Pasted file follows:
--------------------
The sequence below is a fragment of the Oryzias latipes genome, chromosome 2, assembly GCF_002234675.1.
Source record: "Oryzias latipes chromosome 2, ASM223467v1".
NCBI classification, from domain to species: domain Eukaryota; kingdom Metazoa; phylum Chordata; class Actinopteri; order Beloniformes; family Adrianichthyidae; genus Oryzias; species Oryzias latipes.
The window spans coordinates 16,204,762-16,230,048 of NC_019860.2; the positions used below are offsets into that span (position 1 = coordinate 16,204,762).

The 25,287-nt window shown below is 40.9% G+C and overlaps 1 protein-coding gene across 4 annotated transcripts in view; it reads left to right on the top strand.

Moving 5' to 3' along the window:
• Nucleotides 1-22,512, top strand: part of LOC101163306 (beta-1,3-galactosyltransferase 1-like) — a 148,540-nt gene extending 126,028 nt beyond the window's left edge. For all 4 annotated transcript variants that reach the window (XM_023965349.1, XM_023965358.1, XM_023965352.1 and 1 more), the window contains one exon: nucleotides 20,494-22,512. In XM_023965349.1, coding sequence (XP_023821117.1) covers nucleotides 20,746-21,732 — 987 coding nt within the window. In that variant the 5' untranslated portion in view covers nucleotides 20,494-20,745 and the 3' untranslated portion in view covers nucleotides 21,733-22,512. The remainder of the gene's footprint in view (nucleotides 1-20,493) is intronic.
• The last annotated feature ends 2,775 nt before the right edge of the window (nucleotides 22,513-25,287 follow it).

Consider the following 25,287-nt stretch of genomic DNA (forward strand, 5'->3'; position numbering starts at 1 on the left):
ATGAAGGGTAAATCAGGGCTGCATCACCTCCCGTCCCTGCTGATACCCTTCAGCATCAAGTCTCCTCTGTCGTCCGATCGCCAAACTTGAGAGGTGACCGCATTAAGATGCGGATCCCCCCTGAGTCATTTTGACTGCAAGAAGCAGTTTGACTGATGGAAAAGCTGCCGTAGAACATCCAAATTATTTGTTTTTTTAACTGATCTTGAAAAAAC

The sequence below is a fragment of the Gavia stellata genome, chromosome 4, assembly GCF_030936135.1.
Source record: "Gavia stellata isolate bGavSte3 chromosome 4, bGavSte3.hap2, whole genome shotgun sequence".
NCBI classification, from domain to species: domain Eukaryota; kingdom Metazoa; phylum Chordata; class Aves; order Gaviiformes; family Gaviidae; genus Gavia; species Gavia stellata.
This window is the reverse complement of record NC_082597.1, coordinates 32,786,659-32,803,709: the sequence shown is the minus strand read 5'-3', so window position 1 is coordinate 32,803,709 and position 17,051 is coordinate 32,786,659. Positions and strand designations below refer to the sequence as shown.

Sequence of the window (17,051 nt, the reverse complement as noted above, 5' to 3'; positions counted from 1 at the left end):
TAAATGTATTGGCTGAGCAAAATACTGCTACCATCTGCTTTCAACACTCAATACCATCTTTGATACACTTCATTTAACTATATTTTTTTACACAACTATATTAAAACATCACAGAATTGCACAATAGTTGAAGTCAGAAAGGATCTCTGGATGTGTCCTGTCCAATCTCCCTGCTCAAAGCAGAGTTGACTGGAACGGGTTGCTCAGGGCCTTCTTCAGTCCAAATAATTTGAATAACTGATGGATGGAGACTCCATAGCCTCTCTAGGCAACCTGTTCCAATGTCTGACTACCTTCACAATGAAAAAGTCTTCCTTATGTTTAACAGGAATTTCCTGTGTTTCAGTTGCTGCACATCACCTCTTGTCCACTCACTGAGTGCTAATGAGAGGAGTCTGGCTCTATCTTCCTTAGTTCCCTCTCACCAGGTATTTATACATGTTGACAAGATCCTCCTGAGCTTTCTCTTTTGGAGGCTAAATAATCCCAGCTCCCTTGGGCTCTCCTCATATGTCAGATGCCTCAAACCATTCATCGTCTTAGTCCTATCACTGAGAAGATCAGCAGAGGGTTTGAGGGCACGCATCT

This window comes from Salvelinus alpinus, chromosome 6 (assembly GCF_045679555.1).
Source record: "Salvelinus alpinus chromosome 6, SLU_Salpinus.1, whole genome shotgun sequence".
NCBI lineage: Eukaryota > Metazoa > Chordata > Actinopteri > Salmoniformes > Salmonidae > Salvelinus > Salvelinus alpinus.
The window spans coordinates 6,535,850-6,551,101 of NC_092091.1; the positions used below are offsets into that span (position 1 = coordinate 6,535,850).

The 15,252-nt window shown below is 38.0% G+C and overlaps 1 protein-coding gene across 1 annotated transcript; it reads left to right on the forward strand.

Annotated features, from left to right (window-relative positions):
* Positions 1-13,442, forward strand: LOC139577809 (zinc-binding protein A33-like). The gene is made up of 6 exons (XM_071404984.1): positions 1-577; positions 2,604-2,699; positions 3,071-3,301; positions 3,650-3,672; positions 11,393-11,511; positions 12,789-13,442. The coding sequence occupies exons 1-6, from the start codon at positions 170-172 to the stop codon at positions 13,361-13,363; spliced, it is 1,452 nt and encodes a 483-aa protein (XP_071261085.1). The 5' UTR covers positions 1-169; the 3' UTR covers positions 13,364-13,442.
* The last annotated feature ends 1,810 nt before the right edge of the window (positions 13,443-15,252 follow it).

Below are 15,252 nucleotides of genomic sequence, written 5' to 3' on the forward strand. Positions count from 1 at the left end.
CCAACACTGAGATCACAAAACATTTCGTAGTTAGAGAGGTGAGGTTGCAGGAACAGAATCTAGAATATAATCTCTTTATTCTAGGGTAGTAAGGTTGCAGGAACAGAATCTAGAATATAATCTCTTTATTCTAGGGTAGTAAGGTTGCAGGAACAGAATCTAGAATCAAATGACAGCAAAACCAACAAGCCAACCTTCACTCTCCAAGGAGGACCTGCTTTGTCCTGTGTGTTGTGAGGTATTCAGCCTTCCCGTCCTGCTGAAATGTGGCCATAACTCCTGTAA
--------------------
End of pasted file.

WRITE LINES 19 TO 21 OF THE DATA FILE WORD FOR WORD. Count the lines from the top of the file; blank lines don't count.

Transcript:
NCBI lineage: Eukaryota > Metazoa > Chordata > Actinopteri > Salmoniformes > Salmonidae > Salvelinus > Salvelinus alpinus.
The window spans coordinates 6,535,850-6,551,101 of NC_092091.1; the positions used below are offsets into that span (position 1 = coordinate 6,535,850).

The 15,252-nt window shown below is 38.0% G+C and overlaps 1 protein-coding gene across 1 annotated transcript; it reads left to right on the forward strand.